Spending hours crafting your CV to what you think is perfection could soon be a redundant exercise.

That’s because a growing number of companies are disregarding the curriculum vitae during the hiring process – either in part or entirely.

CV based recruitment is being increasingly phased out for a number of reasons – including awareness around unconscious bias, the potential for fraud and because achievements such as a degree or A levels – are not as sought after as they once were.

Many recruiters are tearing up the CV and using other strategies to hire and find the right candidates

Alex Hirst, chief executive and head of people at global agency Hoxby, says: ‘I think people are becoming wiser to the fact that hiring on the basis of qualifications and background doesn’t necessarily mean you’re getting the right person or combination of people.

‘Our rationale is driven by our desire to create a happier and more fulfilled society through a world of work without bias.’ 

He adds: ‘Our diversity is better for business, it gives us a competitive advantage – and we are better together.’

What are some companies asking for instead of a CV? 

In the latest in the This is Money interview cheat sheet series, we talk to several businesses – large and small – to find out what alternatives are being used to sniff out the star applicants and how you can best prepare for this potential seismic change.

1. Going digital is the future

Andy Ingham, senior vice president sales EMEA & APAC at Bullhorn says the CV’s role is diminishing with increased use of LinkedIn

With so much information of a candidate’s employment and skills available online, the CV is no longer the only search and screening asset.

Andy Ingham, senior vice president sales at Bullhorn, says: ‘There’s no question that the CV’s role is diminishing. 

‘Consider the increased use of platforms such as LinkedIn, by both recruiters and job seekers, where candidates can apply without a CV.

‘Digital is the future. Our survey of more than 2,000 recruiters worldwide shows that 43 per cent of firms are currently undertaking a digital transformation and CVs will play a decreasing role as more advanced alternatives supplant them.

‘The coronavirus and the need to work remotely at scale have already reduced the emphasis on CVs in hiring, and we can expect them to continue to become less pivotal in the hiring and selection process until they fade away altogether.’

Action to take now: Ingham says: ‘Check your social media handle name, your email address and older social media profiles.

‘What images and messages are on there, and do you still stand by them all? If you’re not precious about your old social media posts, you might want to use an online tool like TweetDelete that quickly deletes your old posts.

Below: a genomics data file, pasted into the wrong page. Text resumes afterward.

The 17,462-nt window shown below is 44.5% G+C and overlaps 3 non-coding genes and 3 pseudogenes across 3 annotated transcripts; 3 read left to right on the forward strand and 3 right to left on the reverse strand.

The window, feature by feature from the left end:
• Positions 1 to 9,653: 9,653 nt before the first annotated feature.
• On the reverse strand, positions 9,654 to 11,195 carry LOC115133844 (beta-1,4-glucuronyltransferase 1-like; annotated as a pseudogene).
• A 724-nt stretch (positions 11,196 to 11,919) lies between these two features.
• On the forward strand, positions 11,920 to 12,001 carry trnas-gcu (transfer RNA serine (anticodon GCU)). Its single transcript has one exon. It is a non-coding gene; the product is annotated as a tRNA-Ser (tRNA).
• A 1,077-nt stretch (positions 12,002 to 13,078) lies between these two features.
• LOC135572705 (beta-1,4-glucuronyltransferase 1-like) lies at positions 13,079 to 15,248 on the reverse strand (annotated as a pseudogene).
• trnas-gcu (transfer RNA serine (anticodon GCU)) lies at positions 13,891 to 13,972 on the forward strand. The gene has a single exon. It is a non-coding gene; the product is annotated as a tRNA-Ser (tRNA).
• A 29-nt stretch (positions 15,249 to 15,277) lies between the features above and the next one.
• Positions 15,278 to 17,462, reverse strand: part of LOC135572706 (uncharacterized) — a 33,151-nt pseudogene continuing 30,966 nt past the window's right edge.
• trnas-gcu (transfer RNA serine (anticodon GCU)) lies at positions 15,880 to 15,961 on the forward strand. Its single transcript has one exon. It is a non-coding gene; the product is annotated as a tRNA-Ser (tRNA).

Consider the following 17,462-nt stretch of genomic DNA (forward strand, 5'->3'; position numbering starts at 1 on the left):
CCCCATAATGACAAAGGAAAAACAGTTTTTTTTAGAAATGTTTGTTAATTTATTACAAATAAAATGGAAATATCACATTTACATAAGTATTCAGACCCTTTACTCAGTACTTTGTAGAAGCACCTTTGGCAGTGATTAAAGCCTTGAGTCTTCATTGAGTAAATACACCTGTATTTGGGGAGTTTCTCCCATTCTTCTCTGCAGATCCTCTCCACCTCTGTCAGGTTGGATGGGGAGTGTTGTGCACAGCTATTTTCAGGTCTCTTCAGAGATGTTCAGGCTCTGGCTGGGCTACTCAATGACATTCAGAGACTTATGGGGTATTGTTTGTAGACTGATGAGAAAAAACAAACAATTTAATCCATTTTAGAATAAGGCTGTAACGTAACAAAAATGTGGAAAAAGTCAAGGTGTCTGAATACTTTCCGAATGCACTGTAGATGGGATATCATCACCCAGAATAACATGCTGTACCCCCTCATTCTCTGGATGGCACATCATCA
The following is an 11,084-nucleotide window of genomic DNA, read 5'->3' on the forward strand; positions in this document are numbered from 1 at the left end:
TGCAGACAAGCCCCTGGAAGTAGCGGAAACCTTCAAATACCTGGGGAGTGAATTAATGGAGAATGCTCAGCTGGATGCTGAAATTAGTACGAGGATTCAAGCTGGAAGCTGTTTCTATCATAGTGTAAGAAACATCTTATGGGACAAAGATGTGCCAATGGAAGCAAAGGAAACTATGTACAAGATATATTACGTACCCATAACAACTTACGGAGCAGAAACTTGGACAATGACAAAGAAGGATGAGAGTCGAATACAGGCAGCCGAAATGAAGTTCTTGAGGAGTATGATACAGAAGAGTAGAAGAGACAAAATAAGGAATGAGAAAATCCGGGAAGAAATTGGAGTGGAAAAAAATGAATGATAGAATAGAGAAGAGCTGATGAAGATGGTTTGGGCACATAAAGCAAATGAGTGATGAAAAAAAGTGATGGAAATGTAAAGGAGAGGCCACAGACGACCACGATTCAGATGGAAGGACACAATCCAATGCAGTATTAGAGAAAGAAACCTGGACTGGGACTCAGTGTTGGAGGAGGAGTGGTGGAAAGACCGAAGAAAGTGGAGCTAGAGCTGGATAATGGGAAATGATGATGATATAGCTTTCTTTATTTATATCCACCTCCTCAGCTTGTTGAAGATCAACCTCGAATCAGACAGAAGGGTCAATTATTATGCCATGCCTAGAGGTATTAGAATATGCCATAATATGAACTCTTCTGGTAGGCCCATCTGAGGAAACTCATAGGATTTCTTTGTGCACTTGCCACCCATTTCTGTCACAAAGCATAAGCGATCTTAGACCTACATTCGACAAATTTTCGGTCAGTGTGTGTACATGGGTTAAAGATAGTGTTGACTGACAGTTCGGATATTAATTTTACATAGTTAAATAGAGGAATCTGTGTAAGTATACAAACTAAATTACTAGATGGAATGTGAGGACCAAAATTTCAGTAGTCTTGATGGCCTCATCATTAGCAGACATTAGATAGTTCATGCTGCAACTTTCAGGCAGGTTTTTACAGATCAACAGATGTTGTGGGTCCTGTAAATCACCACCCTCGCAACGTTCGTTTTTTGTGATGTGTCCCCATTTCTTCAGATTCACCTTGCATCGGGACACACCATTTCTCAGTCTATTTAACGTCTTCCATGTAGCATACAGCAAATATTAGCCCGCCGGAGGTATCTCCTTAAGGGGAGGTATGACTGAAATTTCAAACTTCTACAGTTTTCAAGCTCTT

‘Remember, you can and should still have a social media profile, just bear in mind that what you’re posting on there isn’t just for your friends and family – it is equally for current and future employers.’

2. Pre-interview assessments

In an effort to make the hiring process fairer, many recruitment professionals make candidates take digital assessments before any interviews.

Deepa Somasundari, senior director of strategic projects at the global job site Indeed, says: ‘Skills-based assessments allow jobseekers to showcase their skills to employers in order to connect to jobs that match their expertise. 

‘This approach also opens opportunities to more people and also helps employers widen the talent pool and find the true best fit for each role.

‘In the last 60 days, employers posting jobs on Indeed have set hundreds of thousands of pre-interview assessments with the most popular ones being attention to detail, communication and logical thinking tasks.’

Action to take now: Tests can vary and it’s difficult to prepare for the unexpected. But there are plenty of online tests that help you practice and improve your performance.  

We did a secret hiring experiment 

Rachel Carrell chief executive of Koru Kids has ditched looking at CVs

Rachel Carrell, chief executive of Koru Kids, says she engaged in an experiment after feeling dissatisfied with the traditional hiring process. 

She says: ‘You get tons of CVs, can’t possibly interview everyone so you choose some with prestigious employers/education and relevant keywords.

‘In so doing, your biases kick in and you exclude people who had a rough start in life or are different from you. 

‘Then you have 30-minute chats, which tells you who’s good at 30-minute chats.’